Milestone’s financing model brings new capital for industry
Milestone Aviation Group (Booth No 7010), a helicopter financing company, made a splash at Heli-Expo this year, announcing a $480 million deal with Eurocopter (Booth No. 1917) for 16 EC225s, a contract with Sikorsky Aircraft (Booth No. 6148) for three S-92s (terms not disclosed), and a $125-135 million leasing agreement with major operator Bristow Group for five large helicopters.
Milestone chairman Richard Santulli is used to catching the aviation industry’s attention. His previous job was as founder and CEO of NetJets, which developed the fractional ownership model for business jets. Milestone has provided $500 million in financing for helicopters since opening its doors in 2010.
Santulli said Milestone’s model is different from that of the leasing companies that have been a staple of the airline world for years. “They buy 50 airplanes. That’s all they do,” he told AIN. “Our business is developing partnerships and relationships with operators. Our major paradigm is to provide financial capital to good operators.”
Milestone can offer either lease arrangements or 100 percent financing for helicopter purchases, and works with large operators seeking more flexibility in deploying capital or small operators without the capital to grow. The only requirement is that the helicopters be used in revenue-generating missions rather than executive transport.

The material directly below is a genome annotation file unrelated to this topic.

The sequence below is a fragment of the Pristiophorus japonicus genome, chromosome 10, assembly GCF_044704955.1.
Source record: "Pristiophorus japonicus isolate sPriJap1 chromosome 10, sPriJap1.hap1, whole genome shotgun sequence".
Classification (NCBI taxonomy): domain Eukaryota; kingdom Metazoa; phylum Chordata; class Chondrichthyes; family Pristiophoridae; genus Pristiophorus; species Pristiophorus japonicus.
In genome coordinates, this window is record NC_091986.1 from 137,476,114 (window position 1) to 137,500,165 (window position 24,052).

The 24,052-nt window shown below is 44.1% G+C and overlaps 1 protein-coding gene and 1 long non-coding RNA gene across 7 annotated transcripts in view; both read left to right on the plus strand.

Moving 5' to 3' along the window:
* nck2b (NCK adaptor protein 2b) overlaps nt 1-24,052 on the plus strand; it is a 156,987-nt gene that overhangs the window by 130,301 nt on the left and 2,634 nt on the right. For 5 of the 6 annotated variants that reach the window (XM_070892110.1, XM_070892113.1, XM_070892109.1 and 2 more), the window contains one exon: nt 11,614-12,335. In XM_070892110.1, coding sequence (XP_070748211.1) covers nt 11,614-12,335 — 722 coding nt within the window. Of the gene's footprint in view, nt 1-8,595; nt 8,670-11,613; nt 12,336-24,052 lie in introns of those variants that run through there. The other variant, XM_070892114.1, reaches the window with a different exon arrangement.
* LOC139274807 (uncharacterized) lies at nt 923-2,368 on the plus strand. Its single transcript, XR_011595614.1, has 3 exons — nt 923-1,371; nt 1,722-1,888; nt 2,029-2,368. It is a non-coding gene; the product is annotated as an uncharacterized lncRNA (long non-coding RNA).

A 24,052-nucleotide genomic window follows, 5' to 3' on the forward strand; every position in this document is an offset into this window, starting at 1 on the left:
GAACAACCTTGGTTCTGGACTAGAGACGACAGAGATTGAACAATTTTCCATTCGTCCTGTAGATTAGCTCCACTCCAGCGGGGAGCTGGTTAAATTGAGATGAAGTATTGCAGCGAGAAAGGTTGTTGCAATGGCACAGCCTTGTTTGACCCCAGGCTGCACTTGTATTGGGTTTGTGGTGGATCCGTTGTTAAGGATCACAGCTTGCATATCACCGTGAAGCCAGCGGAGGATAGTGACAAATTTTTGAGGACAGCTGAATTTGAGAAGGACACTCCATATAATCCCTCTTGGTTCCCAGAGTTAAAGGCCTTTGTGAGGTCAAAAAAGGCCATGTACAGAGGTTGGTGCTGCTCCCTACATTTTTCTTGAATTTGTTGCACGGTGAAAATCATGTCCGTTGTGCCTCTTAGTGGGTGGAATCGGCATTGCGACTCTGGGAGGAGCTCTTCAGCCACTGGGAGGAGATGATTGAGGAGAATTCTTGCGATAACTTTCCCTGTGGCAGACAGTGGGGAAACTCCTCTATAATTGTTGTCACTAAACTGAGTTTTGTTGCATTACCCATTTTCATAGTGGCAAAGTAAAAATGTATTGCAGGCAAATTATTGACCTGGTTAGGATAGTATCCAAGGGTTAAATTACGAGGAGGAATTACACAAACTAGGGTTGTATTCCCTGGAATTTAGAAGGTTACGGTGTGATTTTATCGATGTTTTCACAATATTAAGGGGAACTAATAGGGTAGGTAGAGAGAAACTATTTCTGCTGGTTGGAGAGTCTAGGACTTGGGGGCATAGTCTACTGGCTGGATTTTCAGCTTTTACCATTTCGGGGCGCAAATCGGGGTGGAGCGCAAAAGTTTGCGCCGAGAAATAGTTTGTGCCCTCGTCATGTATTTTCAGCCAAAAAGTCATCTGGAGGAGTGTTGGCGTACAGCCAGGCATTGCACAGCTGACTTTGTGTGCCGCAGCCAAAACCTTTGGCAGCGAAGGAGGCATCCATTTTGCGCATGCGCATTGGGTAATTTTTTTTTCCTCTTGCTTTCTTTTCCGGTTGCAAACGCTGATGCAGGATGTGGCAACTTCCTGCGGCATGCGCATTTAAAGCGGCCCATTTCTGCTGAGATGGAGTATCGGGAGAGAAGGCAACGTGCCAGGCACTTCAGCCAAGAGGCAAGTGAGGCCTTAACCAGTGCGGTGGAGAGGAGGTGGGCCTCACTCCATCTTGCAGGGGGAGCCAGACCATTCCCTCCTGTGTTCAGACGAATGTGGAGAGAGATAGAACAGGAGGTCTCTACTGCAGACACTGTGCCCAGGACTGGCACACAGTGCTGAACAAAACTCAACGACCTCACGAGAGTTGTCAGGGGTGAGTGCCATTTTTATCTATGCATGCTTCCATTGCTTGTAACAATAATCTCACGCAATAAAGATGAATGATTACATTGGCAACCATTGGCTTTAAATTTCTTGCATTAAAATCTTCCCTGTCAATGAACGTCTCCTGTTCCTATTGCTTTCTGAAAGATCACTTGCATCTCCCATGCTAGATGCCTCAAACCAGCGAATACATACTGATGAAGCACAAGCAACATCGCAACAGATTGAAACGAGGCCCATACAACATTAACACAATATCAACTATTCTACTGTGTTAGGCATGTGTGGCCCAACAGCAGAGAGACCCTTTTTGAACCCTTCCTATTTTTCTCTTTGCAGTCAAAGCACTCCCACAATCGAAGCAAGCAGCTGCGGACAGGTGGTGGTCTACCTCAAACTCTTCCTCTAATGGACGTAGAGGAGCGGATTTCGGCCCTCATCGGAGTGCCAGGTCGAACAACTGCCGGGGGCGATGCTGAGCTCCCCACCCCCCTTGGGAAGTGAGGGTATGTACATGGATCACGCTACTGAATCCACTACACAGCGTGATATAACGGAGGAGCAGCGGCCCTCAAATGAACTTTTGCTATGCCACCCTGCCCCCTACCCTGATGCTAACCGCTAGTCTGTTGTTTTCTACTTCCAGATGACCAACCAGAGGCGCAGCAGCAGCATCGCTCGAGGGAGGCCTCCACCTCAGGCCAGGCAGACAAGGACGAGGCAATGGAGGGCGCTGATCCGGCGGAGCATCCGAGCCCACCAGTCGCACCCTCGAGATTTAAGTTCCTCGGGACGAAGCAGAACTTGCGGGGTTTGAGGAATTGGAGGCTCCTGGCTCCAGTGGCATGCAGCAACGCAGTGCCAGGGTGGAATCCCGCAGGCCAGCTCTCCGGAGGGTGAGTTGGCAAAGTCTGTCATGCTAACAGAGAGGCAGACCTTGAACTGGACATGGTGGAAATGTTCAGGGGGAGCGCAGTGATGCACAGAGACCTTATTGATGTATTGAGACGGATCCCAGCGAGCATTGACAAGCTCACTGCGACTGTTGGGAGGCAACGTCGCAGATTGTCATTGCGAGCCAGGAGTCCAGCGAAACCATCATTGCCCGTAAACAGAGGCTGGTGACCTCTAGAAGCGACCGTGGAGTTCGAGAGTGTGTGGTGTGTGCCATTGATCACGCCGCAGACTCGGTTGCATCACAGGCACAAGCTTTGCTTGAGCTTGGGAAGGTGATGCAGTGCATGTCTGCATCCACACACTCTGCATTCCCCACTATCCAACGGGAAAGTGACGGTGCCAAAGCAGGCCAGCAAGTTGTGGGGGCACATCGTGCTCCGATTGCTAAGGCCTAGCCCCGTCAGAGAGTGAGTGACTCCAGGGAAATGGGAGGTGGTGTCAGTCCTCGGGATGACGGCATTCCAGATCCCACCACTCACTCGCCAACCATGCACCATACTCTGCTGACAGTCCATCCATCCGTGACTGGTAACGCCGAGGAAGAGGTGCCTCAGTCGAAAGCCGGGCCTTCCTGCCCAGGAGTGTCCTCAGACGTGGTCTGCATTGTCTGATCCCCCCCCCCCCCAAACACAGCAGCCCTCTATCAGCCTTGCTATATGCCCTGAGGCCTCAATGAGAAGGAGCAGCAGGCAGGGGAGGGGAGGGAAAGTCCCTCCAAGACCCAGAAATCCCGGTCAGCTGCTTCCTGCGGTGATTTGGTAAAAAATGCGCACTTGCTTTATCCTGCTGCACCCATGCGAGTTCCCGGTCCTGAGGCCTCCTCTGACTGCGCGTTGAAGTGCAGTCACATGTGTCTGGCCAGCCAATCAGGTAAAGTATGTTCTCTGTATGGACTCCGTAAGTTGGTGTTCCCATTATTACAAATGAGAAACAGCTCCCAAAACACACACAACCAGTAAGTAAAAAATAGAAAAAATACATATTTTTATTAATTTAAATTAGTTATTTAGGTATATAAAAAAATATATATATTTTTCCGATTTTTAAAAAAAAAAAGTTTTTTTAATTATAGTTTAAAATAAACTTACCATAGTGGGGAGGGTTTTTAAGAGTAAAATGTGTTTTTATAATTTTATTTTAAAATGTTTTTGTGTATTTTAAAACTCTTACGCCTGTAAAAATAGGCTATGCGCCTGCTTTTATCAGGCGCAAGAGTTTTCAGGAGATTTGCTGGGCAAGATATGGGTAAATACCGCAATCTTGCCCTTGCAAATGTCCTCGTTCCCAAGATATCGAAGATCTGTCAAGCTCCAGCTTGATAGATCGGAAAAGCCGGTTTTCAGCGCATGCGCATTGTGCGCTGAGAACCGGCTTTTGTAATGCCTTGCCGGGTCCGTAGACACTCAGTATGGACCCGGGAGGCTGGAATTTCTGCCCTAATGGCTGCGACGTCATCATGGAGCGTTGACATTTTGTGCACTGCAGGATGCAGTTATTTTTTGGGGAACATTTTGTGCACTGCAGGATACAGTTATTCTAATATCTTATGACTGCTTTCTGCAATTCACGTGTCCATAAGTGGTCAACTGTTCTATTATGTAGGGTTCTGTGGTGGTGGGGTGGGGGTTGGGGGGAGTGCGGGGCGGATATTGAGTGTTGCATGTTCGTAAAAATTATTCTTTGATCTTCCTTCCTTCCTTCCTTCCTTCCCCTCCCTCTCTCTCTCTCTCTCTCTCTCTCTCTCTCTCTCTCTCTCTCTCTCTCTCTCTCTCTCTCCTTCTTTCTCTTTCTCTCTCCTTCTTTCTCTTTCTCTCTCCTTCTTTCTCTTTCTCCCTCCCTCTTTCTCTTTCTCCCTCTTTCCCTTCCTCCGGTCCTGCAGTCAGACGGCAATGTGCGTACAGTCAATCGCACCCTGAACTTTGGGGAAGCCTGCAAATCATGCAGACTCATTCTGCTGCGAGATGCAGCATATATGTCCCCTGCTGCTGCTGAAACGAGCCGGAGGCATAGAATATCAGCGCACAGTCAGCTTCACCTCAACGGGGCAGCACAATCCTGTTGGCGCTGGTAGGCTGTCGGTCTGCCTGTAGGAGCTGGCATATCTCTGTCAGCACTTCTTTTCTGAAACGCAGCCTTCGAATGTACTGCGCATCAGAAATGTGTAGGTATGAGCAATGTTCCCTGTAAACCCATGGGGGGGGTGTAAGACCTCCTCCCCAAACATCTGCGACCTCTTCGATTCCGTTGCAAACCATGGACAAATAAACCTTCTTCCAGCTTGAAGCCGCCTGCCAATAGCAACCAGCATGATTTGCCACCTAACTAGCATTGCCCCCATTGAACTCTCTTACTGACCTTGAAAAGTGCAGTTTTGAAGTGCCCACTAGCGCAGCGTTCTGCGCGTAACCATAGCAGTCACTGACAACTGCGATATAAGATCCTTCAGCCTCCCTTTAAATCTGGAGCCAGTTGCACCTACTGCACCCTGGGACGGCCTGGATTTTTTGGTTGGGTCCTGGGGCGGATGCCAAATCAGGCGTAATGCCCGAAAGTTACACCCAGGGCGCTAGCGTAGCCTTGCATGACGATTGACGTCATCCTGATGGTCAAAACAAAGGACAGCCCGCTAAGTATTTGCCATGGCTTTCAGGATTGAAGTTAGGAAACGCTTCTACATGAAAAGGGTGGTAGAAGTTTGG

The oil and gas industry is playing a large role in Milestone’s growth. When petroleum companies put out tenders or solicitations, operators bidding on the work must include the serial number of any helicopter they intend to use to provide the service. If the operator doesn’t have the lift capacity in its fleet, it may not have the wherewithal to put down a deposit for a delivery position for the helicopter – or take the risk of not getting the contract. But Milestone does.
Milestone will place the order for the needed helicopter, and finance the transaction, if the bidding company gets the contract. If the operator doesn’t get the contract, Milestone is happy to take possession of the aircraft for its leasing business.
“These very good operators around the world can now bid on tenders,” Santulli explained.
CEO William Kelly added, “A lot of the oil and gas companies like that. It gives them other people to compete [for the contract].” For Santulli, the move to Milestone from NetJets has been something of a homecoming. “I started in helicopters. In 1980 I started RTS helicopters.” (Santulli’s initials.) And he brought many of his NetJets colleagues with him, which he said gives the company an unparalleled ability to size up all facets of a potential client’s operation.
As for what it’s like to start Milestone after the huge success of NetJets, Santulli said, “We’re delighted with where we are. To build something again is a nice thing.”